Academic Year 2007 - 2008 Team Report

Delaware Team Report


Team Members:

Minerva Acosta-Montilla, Jean Ann, Carol Johnston, Blanca Morales, Long Peng, David Pickard, Lisa Quinones, Kristi Ruthig

Team Name (e.g. Delaware Elementary):

Delaware Elementary School

Write the number of Teacher participants for each period.

Academic Year number

Summer Institute



Team Location and Focus (e.g. Delaware ESL literacy)

Location: Delaware Elementary School, Syracuse NY


Support the literacy development of ESL students, students with disabilities and/or both

Support the development of Oswego preservice teachers who do field experiences at Delaware

Support the professional development of Delaware teachers

Support the development of parents college literacy (understanding the importance of college education for their children and themselves)

Data analyzed on teacher learning and results (e.g. Faculty surveys, teachers reflective journals)

In 2006-2007, we supported the literacy development of 42 Delaware Elementary School students. These students consist mostly of students whose first language is not English and students with a range of disabilities and/or students of whom both descriptions are true. To support their literacy development, we engaged these students in a semester-long shared writing activity conducted jointly by Delaware ES students and SUNY Oswego pre-service teachers. We analyzed the shared writing these students, with a focus on the development of ideas, the organization of ideas, sentence construction, grammatical features and vocabulary development. In-service teachers used the data generated from the ongoing examination of shared writing to make changes in their instruction: i.e. providing more targeted instruction for specific struggling students, incorporating more visual and tactile learning activities, introducing more systematically certain key vocabulary, etc. Pre-service teachers used the shared writing data to learn how to teach reading and writing and how to encourage students to develop writing ideas and organize these ideas in written form. Even though we do not yet have the New York statement assessment data for the group of Delaware ES students who participated in this years shared writing activity, NY state assessment results from previous cohorts of Delaware ES school students suggest that ESL students, in particular, show improvement in English Language Arts achievement scores.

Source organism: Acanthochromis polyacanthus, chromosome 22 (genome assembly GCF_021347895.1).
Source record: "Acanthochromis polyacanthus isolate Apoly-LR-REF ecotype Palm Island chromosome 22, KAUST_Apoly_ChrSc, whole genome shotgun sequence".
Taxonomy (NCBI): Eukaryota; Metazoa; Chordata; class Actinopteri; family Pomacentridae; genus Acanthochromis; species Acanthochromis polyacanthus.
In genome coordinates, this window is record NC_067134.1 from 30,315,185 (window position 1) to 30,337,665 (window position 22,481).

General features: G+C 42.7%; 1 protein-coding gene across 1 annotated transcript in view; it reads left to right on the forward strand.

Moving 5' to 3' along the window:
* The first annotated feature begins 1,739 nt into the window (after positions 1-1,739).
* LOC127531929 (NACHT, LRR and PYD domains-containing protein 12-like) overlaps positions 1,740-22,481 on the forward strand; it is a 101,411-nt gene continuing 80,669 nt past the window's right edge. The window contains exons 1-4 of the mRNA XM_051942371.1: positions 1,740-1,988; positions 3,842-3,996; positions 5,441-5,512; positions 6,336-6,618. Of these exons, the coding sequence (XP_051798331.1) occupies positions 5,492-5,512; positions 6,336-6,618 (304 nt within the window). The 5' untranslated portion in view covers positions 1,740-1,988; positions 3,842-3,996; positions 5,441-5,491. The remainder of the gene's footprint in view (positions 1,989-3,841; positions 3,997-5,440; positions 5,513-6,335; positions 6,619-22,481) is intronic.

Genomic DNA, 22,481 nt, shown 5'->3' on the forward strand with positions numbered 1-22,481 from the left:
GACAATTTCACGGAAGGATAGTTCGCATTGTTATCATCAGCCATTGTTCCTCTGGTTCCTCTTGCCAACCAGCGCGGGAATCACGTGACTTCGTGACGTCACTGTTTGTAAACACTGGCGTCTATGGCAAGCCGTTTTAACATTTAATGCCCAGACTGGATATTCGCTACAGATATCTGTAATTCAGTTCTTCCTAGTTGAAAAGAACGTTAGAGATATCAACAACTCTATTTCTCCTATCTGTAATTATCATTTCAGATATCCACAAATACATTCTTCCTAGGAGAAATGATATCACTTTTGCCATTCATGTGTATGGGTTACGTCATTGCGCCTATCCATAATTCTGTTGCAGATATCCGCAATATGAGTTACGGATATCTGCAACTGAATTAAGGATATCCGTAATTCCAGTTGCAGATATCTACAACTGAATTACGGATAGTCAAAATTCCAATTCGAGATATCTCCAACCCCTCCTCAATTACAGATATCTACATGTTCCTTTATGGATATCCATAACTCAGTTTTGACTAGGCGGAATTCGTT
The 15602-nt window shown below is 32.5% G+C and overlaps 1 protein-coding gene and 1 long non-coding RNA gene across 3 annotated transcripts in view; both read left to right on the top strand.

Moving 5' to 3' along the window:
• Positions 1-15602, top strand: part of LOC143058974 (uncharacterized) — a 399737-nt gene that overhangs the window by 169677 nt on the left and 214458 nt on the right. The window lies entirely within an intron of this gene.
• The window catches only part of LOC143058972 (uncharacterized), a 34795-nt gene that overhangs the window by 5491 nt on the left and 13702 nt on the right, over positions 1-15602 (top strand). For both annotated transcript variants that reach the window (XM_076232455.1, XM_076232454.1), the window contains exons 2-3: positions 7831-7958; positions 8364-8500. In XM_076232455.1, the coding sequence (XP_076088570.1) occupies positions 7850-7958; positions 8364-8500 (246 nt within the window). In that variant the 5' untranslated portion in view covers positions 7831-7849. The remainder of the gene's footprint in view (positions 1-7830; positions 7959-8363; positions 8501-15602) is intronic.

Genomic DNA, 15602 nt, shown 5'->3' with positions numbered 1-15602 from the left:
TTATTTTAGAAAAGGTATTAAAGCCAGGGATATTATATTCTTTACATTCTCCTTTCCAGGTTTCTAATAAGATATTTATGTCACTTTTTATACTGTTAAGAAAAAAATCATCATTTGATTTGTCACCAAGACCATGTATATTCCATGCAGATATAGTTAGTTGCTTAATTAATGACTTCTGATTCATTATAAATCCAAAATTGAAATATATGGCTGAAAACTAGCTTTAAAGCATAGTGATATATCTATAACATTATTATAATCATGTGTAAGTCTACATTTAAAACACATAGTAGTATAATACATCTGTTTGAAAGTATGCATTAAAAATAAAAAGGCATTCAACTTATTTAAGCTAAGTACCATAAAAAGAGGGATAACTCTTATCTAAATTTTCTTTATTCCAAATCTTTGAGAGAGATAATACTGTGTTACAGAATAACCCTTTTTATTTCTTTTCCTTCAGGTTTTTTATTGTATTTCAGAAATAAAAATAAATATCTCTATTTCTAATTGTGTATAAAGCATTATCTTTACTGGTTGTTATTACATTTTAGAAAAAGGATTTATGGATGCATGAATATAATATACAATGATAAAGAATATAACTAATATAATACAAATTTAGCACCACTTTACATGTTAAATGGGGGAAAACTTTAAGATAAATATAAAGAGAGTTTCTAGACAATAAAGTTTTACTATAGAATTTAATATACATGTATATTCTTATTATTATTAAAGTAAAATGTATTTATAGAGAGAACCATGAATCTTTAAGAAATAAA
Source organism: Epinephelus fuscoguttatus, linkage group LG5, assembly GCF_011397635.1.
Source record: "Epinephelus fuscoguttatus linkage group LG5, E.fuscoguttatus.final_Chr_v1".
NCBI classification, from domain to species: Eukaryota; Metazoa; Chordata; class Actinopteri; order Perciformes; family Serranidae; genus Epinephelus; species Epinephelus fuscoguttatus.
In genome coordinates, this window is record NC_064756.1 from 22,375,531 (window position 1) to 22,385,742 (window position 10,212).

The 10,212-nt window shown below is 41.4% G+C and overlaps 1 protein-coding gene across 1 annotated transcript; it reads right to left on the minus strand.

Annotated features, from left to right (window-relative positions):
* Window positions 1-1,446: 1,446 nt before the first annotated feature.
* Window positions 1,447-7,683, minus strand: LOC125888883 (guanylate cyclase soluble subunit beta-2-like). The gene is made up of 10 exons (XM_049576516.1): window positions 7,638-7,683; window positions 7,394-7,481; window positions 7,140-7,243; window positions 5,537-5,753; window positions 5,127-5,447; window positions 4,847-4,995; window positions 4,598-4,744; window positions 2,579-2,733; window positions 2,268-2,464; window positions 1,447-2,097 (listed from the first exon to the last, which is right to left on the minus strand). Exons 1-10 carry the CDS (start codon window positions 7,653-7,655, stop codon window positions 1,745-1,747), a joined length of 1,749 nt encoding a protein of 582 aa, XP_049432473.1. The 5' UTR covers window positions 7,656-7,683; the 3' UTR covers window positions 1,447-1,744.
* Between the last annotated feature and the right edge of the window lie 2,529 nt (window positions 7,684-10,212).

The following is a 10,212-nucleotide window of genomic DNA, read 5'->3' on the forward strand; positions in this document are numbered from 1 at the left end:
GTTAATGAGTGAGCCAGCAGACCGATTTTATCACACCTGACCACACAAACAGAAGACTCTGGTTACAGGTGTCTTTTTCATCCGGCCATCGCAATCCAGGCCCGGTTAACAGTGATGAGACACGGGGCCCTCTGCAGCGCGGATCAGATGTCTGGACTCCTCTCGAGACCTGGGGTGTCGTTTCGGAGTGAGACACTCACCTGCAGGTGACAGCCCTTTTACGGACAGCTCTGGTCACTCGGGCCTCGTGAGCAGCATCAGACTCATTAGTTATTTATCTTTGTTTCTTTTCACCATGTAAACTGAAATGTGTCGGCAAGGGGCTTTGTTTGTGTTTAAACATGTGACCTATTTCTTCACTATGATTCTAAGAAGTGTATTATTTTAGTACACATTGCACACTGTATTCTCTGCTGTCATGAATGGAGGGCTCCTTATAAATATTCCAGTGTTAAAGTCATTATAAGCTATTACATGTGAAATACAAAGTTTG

As the shared writing conducted by students was only collected towards the end of the year (May, 2007), we have not had a chance to closely examine all of the writing done by all students. In this coming year, we plan to analyze the shared writing qualitatively, focusing on the following aspects of the writing: development of ideas, organization of ideas, development of grammatical knowledge and vocabulary development. Quantitatively, we intend to examine students writing in terms of discourse length, paragraph length, sentence length and vocabulary size. We intend to look at the writing data in light of their NY state ELA assessment results.

Data analyzed on student learning and results: (e.g. annual literacy assessments/NYS report card disaggregated data for 4th grade ELA, analysis of rubric scores on students writing samples each quarter for students in vs. not in the program):

Our writing activity of past years involved Delaware ES students and SUNY Oswego students writing letters to each other. The letters were augmented by weekly in-person visits. This year, we abandoned the idea of writing letters, on the advice of teachers in the project (Kristi Ruthig and Carol Johnston) who pointed out that this way of operating presented a challenge in that both sets of writers might have to reveal and discuss personal aspects of their lives, which for many reasons, could serve to stop written conversation rather than encourage it. Our new strategy was to have the Delaware ES students and SUNY Oswego students do a shared writing activity in which, in pairs, they had to come up with a story from brainstorming to the final written product. The teachers intuitions on this matter appeared to be correct, and we ended up with a data set of the shared writing process for 42 pairs of writers. In general, we found that each pair was able, over time, to produce writing in English (except for one or two students who are recent arrivals to the US and therefore still Spanish dominant) in which the story lines became complex to an appropriate degree, as the amount of writing, length of sentences, and use of appropriate vocabulary and grammar improved. Anecdotally, we heard about the interaction between the pairs of writers, who seemed to enjoy the shared writing activity more than the letter-writing activity of past years.